Managing Asthma At Work

Working with Asthma in your Occupation

Managing Asthma At WorkAsthma is one of the most common, albeit more serious, forms of allergies. However, unlike other common allergies, the symptoms associated with asthma are often more serious. Because the condition primarily affects the respiratory system, if it gets out of hand you might as well end up in the emergency facility of a hospital.

Asthma produces a host of signs and symptoms that are centered on the smaller airways. Inflammation can severely narrow the diameter of the airways making the flow of air significantly hampered. Add to this the increased mucus secretions as well as periodic spasms in the smooth muscles of the airway and you can already have a picture of a life-threatening situation.

You may think of an industrial workplace or “dirty job” as a place where you may be exposed to things that could make your asthma worse. But, exposures to allergens and irritants in an indoor office spaces are equally as important to consider when you have asthma. Office buildings can be a threat to lung health if not properly maintained.

Guide to Controlling Asthma at Work

Identify your asthma triggers at work.
Eliminate sources of unhealthy air
Use safer cleaning products whenever possible.
Use safer chemicals and machinery.
Use respiratory protective gear to avoid exposure to workplace hazards.
Avoid tobacco smoke.

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Asthma in Workplaces

 Unfortunately, the work you do may aggravate your asthma. There are some occupations that predispose you to the development of asthma such as those that involve flours or grains as well as chemicals, strong cleaning products, and animal allergens. Some aggravating factors can also worsen your asthma condition. These can include smoke, gases, dust, and cold dry air.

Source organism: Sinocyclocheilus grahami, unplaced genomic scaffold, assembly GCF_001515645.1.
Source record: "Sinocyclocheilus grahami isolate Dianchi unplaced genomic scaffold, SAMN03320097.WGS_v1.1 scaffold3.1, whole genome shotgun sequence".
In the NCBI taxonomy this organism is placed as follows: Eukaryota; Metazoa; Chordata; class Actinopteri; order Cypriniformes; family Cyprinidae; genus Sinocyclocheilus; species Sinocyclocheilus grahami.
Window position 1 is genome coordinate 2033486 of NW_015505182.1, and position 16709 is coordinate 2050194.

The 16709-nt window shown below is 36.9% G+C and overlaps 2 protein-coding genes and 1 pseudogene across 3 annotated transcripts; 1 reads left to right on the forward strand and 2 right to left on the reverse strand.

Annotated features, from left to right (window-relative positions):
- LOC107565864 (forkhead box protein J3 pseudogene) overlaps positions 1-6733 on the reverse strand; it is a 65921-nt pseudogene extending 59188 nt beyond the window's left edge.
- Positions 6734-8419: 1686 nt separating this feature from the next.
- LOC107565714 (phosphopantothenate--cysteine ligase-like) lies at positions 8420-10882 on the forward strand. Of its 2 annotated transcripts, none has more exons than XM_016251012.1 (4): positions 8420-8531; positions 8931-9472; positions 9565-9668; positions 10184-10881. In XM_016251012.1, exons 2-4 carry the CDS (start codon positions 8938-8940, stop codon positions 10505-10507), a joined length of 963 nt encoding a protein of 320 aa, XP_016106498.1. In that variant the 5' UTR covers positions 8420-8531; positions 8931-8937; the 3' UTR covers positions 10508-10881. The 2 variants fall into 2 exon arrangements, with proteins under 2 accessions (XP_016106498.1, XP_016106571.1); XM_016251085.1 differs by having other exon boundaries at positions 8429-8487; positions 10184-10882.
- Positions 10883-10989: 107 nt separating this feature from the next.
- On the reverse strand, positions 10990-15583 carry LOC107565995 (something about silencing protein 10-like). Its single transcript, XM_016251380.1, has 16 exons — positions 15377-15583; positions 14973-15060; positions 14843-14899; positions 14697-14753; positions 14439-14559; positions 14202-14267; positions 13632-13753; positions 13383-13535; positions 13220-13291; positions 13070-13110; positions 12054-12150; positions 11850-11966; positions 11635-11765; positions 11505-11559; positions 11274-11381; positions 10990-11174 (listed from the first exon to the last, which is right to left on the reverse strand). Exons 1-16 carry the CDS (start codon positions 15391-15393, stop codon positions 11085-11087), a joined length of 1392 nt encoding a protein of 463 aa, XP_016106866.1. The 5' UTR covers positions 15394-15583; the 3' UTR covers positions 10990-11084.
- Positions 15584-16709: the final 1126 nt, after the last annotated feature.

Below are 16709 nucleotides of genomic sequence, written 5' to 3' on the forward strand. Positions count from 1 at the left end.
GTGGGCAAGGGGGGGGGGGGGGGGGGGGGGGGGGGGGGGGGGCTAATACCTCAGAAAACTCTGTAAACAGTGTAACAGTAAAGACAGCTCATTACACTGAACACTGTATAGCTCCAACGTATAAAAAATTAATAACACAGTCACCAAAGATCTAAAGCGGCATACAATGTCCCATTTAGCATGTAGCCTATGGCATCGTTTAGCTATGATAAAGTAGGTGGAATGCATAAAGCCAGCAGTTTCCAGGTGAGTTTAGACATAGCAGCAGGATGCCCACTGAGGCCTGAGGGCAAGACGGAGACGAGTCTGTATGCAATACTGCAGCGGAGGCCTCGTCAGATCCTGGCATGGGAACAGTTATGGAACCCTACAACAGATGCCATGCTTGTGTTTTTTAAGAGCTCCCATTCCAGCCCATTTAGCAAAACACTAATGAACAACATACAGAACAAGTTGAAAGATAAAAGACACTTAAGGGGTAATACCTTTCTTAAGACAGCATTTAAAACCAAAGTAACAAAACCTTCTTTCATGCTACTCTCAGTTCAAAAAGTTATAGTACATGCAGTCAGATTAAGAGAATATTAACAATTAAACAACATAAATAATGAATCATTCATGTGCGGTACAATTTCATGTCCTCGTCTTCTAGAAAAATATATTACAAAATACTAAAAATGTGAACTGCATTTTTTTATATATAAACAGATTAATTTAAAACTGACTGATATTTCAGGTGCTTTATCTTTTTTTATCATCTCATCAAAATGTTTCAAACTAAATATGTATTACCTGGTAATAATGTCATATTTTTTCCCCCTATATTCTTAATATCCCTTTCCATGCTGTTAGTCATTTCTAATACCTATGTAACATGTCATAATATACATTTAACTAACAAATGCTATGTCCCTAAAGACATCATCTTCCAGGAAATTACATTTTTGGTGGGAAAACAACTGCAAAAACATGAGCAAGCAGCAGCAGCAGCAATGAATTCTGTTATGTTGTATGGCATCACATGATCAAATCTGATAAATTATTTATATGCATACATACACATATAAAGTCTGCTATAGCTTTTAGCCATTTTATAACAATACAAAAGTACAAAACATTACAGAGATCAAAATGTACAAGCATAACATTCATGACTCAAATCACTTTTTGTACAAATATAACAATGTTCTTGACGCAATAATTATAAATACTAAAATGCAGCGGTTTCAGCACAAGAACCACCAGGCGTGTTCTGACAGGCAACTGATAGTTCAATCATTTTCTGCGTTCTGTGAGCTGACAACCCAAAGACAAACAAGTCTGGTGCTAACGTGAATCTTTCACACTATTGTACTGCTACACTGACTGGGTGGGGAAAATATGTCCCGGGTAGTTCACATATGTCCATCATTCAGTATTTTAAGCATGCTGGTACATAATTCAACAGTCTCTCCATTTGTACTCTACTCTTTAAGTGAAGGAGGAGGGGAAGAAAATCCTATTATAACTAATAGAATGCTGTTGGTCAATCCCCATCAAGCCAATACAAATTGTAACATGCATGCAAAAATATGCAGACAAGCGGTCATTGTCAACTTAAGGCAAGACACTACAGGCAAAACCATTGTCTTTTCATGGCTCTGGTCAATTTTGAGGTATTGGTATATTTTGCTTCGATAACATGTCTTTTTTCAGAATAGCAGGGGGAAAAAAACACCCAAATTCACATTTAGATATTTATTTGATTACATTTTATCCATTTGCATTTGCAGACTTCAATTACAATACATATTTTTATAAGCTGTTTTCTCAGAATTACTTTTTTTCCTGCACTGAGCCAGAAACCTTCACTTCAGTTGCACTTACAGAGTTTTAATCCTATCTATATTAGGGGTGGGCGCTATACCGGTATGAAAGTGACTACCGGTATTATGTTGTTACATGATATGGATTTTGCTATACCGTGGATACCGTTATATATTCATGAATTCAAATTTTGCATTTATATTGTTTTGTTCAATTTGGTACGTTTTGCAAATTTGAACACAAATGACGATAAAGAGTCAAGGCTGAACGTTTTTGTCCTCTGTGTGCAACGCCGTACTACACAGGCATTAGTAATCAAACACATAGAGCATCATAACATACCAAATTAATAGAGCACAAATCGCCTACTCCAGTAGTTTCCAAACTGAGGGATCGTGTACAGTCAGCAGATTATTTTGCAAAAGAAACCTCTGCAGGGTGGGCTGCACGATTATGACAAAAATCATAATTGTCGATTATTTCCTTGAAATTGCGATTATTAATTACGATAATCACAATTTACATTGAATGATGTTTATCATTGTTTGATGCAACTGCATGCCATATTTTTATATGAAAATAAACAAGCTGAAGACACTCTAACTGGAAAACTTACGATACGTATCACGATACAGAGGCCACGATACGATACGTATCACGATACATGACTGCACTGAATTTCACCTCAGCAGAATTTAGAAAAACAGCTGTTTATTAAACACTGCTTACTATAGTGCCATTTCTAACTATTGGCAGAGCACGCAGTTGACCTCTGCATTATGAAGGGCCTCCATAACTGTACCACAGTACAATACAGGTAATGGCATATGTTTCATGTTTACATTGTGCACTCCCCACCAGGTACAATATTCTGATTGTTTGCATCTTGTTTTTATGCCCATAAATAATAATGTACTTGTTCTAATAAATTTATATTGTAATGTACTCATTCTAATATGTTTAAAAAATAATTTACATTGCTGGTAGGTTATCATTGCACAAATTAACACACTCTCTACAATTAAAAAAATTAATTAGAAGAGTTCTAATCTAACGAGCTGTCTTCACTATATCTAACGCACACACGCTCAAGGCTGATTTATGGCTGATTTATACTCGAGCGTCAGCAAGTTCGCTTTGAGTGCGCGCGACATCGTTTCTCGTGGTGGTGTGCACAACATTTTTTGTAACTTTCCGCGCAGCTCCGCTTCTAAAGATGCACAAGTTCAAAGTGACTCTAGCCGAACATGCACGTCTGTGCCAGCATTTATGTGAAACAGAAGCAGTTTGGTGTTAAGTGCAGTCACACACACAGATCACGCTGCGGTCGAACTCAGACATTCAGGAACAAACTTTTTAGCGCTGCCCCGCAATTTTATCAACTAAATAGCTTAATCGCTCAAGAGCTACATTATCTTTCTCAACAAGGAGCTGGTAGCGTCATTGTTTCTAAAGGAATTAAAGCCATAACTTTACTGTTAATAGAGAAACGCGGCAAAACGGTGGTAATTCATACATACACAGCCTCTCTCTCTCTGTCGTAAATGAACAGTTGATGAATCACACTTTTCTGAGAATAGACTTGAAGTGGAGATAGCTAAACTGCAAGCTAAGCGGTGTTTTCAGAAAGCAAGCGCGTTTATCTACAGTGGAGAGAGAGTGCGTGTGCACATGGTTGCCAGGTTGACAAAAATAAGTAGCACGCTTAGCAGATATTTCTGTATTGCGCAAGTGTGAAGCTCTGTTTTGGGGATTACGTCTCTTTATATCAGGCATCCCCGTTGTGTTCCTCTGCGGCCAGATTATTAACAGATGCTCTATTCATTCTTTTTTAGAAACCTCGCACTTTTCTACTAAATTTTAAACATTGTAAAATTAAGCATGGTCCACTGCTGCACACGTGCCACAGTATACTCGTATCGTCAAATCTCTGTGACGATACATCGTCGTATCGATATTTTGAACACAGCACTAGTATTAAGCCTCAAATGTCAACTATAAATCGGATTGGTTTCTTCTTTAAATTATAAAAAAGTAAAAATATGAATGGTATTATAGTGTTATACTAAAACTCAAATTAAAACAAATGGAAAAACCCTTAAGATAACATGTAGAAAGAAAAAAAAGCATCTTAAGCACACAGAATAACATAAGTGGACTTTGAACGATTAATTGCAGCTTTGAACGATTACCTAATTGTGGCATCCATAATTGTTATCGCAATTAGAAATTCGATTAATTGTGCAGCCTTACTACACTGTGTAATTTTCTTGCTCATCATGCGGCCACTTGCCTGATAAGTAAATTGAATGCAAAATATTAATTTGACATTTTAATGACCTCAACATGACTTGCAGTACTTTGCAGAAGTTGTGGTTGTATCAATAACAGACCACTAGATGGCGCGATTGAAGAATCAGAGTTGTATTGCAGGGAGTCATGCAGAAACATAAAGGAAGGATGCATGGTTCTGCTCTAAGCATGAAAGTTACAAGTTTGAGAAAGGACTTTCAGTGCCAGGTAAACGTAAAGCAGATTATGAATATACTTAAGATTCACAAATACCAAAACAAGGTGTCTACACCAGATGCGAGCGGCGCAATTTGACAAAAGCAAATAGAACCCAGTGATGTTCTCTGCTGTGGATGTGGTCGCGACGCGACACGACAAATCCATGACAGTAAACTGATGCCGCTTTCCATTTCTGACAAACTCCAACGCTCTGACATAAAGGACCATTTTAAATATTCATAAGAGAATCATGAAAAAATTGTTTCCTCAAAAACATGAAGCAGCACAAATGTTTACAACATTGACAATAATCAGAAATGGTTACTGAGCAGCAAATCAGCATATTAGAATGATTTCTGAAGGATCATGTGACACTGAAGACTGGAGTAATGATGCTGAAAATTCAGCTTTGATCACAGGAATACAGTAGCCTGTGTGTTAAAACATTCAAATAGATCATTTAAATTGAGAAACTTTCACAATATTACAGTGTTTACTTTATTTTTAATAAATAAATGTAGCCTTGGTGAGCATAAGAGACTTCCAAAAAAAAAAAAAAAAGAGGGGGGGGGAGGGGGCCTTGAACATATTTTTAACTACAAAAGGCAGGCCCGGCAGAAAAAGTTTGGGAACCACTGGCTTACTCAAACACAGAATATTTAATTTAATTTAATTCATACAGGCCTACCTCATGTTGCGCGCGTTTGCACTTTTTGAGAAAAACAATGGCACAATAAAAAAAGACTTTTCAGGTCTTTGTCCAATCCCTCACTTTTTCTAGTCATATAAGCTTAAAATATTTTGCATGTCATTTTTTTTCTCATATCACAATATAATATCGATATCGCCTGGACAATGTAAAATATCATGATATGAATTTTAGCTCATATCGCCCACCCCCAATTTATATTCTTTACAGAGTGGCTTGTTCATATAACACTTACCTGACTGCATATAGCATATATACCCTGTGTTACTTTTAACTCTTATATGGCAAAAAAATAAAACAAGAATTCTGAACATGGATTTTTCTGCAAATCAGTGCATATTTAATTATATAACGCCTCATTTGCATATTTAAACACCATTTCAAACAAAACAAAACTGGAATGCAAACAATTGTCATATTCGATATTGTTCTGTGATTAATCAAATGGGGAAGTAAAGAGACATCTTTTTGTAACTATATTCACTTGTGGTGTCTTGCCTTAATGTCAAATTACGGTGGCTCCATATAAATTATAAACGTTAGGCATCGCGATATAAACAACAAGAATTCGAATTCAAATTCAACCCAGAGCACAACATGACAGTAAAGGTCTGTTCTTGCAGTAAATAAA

Managing Asthma in the Workplace

how to manage asthma in the work place As much as possible you need to be employed in an environment where there are no known triggers of asthma. If this is not possible, choosing a work environment that uses allergen-free technology will be your next best bet. However, if this is not again possible, you may need to reduce your exposure to asthma trigger by wearing personal protective devices and equipment.

The following can also help you better manage your asthma at work.

  • Always carry your prescription or anti-asthma drugs such as oral and inhalation corticosteroids. These drugs can provide immediate relief whenever you feel like having an asthma attack. However, caution should be taken when operating machinery because one of the most common side effects of these medications is drowsiness.
  • Take your daily dose of leukotriene inhibitors. These drugs have a longer lasting therapeutic effect than corticosteroids giving you ample protection against an asthma attack while you are at work.
  • Manage your stress. Stress has been largely described as the single most important factor in inflammation because it releases certain substances that can initiate a cascade of inflammatory reactions. Learning a few stress management techniques at work will do a lot of wonder to your asthma.
  • Include a diet that is low in protein and high in carbohydrates, preferably fruits and vegetables that contain quercetin, a bioflavonoid with unquestionable effectiveness in reducing the symptoms of asthma. Stay away from polyunsaturated fats as well as animal-based proteins.

Managing asthma at work will require your absolute understanding of what can trigger your asthma attack. Since it will be virtually impossible to remove all known asthma triggers at work, you can nonetheless protect yourself from being affected by these asthma triggers.